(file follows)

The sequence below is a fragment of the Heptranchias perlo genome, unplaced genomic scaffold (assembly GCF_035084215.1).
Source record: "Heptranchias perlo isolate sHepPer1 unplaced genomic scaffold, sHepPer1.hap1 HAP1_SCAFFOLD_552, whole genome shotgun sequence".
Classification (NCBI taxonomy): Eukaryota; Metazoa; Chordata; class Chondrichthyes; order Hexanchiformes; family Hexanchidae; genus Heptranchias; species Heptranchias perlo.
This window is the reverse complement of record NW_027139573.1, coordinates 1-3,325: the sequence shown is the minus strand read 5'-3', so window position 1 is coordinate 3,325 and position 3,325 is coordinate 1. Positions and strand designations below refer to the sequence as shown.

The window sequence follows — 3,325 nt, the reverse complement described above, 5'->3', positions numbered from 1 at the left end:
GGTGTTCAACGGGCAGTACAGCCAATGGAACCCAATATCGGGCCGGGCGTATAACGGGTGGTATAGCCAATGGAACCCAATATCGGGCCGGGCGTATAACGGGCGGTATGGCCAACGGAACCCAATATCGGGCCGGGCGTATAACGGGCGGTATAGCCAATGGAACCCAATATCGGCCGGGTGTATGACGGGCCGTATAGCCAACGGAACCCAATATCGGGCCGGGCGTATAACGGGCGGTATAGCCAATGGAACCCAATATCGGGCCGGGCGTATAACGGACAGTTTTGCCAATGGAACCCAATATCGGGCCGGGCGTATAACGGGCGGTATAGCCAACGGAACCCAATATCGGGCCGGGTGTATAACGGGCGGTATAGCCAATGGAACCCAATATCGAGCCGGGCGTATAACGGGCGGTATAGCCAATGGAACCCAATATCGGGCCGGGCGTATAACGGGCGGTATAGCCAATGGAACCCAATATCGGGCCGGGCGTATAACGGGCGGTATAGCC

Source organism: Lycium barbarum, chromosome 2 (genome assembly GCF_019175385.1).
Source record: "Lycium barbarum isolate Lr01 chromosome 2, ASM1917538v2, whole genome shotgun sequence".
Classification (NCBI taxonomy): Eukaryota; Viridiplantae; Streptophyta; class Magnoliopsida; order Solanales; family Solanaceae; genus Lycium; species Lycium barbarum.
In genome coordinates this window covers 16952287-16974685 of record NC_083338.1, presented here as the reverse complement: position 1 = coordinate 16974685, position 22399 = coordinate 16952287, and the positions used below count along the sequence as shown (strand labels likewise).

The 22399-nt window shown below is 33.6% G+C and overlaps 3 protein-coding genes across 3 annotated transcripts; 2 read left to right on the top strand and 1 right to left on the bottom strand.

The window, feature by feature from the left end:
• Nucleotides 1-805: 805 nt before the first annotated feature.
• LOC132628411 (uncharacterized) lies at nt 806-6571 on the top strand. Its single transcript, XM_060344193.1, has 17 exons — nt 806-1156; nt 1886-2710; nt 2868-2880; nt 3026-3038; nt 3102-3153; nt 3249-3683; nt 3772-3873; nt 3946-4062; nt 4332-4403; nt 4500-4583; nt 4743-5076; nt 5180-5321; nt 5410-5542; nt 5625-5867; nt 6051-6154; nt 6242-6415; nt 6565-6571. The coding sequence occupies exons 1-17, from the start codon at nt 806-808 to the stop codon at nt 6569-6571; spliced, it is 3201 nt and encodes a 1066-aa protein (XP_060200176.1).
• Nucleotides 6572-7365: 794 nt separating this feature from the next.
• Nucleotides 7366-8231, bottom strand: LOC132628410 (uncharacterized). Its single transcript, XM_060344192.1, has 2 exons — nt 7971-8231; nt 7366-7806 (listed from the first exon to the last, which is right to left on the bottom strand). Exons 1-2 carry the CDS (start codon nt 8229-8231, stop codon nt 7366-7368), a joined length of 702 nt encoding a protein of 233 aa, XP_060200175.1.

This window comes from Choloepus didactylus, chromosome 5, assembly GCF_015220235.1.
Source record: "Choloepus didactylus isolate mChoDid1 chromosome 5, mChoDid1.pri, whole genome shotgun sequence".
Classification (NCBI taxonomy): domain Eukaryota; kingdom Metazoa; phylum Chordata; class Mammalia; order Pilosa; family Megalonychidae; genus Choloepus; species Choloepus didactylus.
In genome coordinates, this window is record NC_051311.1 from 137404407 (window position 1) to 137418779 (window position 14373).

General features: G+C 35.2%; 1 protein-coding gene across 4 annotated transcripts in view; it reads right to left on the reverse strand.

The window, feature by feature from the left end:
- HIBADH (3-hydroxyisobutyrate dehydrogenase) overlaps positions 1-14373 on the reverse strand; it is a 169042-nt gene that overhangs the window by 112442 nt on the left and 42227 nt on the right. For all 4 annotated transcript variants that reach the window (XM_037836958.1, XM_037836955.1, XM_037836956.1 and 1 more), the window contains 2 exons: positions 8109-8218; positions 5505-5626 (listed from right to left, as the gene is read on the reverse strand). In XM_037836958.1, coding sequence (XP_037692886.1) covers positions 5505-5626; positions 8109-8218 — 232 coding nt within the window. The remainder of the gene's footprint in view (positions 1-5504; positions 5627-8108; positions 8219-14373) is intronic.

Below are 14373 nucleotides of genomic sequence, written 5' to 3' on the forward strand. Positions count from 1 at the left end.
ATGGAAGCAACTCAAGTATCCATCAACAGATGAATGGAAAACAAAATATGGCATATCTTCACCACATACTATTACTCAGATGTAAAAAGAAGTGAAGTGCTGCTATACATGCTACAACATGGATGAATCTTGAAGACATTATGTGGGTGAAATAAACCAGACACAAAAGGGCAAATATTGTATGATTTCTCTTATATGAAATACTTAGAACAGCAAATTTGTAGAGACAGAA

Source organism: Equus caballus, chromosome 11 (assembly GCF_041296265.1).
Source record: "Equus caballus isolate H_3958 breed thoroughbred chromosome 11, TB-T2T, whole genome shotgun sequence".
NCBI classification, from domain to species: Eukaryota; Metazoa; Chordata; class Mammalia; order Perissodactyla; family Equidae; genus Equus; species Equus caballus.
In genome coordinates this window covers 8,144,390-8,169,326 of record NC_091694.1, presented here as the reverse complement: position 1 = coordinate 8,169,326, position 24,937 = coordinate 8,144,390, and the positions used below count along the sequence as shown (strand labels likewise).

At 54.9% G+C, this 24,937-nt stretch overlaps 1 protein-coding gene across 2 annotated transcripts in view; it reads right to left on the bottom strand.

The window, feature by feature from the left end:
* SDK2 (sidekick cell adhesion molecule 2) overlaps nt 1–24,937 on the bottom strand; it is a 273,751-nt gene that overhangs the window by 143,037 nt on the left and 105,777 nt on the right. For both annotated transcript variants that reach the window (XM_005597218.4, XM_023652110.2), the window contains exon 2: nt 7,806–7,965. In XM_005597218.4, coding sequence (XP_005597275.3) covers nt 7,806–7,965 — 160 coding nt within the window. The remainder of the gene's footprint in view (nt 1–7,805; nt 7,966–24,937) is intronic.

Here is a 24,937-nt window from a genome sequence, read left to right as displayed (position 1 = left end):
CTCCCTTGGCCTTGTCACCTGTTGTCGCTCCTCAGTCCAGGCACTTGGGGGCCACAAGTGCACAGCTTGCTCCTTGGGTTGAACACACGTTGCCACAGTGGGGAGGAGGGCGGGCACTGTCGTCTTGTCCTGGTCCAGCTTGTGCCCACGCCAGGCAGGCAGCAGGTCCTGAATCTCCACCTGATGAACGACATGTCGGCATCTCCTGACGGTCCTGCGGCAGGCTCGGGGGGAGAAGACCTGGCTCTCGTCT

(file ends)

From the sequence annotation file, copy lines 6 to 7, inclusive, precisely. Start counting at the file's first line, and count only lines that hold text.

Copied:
GGTGTTCAACGGGCAGTACAGCCAATGGAACCCAATATCGGGCCGGGCGTATAACGGGTGGTATAGCCAATGGAACCCAATATCGGGCCGGGCGTATAACGGGCGGTATGGCCAACGGAACCCAATATCGGGCCGGGCGTATAACGGGCGGTATAGCCAATGGAACCCAATATCGGCCGGGTGTATGACGGGCCGTATAGCCAACGGAACCCAATATCGGGCCGGGCGTATAACGGGCGGTATAGCCAATGGAACCCAATATCGGGCCGGGCGTATAACGGACAGTTTTGCCAATGGAACCCAATATCGGGCCGGGCGTATAACGGGCGGTATAGCCAACGGAACCCAATATCGGGCCGGGTGTATAACGGGCGGTATAGCCAATGGAACCCAATATCGAGCCGGGCGTATAACGGGCGGTATAGCCAATGGAACCCAATATCGGGCCGGGCGTATAACGGGCGGTATAGCCAATGGAACCCAATATCGGGCCGGGCGTATAACGGGCGGTATAGCC

Source organism: Lycium barbarum, chromosome 2 (genome assembly GCF_019175385.1).